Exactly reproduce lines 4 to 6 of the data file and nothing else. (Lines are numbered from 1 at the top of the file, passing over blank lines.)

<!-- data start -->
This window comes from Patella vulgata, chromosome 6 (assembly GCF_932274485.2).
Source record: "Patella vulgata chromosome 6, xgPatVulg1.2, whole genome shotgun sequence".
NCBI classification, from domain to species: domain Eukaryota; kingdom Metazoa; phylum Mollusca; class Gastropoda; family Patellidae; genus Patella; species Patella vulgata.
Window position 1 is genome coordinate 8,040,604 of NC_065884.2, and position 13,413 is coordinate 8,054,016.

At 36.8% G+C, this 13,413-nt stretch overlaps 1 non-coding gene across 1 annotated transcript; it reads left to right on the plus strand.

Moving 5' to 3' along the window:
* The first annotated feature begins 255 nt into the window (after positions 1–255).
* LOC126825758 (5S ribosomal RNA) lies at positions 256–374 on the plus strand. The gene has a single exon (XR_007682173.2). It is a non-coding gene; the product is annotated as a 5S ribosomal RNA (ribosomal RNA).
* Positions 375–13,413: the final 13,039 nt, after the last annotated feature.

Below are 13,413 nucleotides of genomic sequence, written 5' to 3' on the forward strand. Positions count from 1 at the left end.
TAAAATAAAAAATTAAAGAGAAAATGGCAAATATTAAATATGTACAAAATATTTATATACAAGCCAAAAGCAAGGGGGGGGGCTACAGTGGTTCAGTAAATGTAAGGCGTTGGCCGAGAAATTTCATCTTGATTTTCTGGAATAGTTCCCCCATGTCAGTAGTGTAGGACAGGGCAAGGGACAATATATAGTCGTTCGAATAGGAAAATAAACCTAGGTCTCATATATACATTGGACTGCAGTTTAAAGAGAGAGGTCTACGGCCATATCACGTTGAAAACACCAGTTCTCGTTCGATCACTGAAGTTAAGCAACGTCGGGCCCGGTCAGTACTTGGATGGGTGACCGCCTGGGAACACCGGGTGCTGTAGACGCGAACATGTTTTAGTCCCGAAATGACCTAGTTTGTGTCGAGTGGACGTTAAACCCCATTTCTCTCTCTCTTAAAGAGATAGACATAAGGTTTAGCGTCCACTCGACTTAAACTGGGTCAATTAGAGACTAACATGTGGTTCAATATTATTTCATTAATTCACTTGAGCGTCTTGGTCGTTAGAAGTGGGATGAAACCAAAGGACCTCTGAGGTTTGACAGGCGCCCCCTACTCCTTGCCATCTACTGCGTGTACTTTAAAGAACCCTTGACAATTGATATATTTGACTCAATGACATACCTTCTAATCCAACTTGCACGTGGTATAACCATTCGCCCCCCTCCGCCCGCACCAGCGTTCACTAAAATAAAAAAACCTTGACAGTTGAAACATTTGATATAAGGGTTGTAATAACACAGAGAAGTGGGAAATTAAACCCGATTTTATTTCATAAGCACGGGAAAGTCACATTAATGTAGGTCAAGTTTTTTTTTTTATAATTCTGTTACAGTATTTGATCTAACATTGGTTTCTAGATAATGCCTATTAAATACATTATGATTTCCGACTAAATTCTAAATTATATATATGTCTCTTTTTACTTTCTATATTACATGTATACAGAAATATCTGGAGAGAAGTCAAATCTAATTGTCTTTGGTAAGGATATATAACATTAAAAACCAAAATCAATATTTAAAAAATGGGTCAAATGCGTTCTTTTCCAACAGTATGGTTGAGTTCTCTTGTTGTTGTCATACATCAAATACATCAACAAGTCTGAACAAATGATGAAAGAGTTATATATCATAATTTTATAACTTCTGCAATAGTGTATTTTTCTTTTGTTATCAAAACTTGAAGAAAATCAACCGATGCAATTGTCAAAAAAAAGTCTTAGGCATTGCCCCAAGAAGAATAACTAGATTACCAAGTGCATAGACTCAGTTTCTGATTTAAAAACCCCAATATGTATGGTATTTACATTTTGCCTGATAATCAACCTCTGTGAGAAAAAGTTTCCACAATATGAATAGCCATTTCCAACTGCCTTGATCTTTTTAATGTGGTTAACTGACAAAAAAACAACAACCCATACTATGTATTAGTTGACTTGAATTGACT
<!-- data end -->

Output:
Window position 1 is genome coordinate 8,040,604 of NC_065884.2, and position 13,413 is coordinate 8,054,016.

At 36.8% G+C, this 13,413-nt stretch overlaps 1 non-coding gene across 1 annotated transcript; it reads left to right on the plus strand.

Moving 5' to 3' along the window: